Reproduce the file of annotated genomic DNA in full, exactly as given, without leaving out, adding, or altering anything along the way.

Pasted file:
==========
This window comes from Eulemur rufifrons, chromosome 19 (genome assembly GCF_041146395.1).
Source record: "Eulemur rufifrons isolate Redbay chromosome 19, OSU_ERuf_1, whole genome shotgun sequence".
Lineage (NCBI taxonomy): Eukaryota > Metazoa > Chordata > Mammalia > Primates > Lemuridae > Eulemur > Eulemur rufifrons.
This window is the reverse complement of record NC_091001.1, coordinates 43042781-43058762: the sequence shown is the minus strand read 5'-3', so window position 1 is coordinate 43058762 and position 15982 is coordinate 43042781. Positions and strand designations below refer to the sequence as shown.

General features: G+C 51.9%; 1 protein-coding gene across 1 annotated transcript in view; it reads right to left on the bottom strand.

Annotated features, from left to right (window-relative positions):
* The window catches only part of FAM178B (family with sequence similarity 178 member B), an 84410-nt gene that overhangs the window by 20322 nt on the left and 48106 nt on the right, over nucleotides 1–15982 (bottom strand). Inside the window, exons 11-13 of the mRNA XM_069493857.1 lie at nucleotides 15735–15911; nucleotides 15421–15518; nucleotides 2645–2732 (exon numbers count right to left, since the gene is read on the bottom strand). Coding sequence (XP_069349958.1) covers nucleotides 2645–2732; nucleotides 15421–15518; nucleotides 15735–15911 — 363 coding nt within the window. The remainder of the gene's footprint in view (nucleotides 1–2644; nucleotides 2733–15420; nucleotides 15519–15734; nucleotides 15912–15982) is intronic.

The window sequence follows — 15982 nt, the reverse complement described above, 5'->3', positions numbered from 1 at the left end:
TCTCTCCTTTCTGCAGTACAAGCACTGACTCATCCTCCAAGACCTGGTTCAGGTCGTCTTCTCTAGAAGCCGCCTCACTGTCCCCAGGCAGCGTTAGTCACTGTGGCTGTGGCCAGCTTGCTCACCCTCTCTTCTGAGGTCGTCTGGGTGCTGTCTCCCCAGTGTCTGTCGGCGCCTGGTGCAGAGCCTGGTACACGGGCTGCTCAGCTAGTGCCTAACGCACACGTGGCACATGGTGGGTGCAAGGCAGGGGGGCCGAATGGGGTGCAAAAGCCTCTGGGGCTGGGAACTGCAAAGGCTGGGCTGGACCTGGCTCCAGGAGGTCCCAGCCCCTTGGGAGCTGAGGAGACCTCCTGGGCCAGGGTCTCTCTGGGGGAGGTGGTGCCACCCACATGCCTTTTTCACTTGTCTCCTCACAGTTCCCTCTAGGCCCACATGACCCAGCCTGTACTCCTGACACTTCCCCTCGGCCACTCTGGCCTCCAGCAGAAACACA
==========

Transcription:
This window comes from Eulemur rufifrons, chromosome 19 (genome assembly GCF_041146395.1).
Source record: "Eulemur rufifrons isolate Redbay chromosome 19, OSU_ERuf_1, whole genome shotgun sequence".
Lineage (NCBI taxonomy): Eukaryota > Metazoa > Chordata > Mammalia > Primates > Lemuridae > Eulemur > Eulemur rufifrons.
This window is the reverse complement of record NC_091001.1, coordinates 43042781-43058762: the sequence shown is the minus strand read 5'-3', so window position 1 is coordinate 43058762 and position 15982 is coordinate 43042781. Positions and strand designations below refer to the sequence as shown.

General features: G+C 51.9%; 1 protein-coding gene across 1 annotated transcript in view; it reads right to left on the bottom strand.

Annotated features, from left to right (window-relative positions):
* The window catches only part of FAM178B (family with sequence similarity 178 member B), an 84410-nt gene that overhangs the window by 20322 nt on the left and 48106 nt on the right, over nucleotides 1–15982 (bottom strand). Inside the window, exons 11-13 of the mRNA XM_069493857.1 lie at nucleotides 15735–15911; nucleotides 15421–15518; nucleotides 2645–2732 (exon numbers count right to left, since the gene is read on the bottom strand). Coding sequence (XP_069349958.1) covers nucleotides 2645–2732; nucleotides 15421–15518; nucleotides 15735–15911 — 363 coding nt within the window. The remainder of the gene's footprint in view (nucleotides 1–2644; nucleotides 2733–15420; nucleotides 15519–15734; nucleotides 15912–15982) is intronic.

The window sequence follows — 15982 nt, the reverse complement described above, 5'->3', positions numbered from 1 at the left end:
TCTCTCCTTTCTGCAGTACAAGCACTGACTCATCCTCCAAGACCTGGTTCAGGTCGTCTTCTCTAGAAGCCGCCTCACTGTCCCCAGGCAGCGTTAGTCACTGTGGCTGTGGCCAGCTTGCTCACCCTCTCTTCTGAGGTCGTCTGGGTGCTGTCTCCCCAGTGTCTGTCGGCGCCTGGTGCAGAGCCTGGTACACGGGCTGCTCAGCTAGTGCCTAACGCACACGTGGCACATGGTGGGTGCAAGGCAGGGGGGCCGAATGGGGTGCAAAAGCCTCTGGGGCTGGGAACTGCAAAGGCTGGGCTGGACCTGGCTCCAGGAGGTCCCAGCCCCTTGGGAGCTGAGGAGACCTCCTGGGCCAGGGTCTCTCTGGGGGAGGTGGTGCCACCCACATGCCTTTTTCACTTGTCTCCTCACAGTTCCCTCTAGGCCCACATGACCCAGCCTGTACTCCTGACACTTCCCCTCGGCCACTCTGGCCTCCAGCAGAAACACA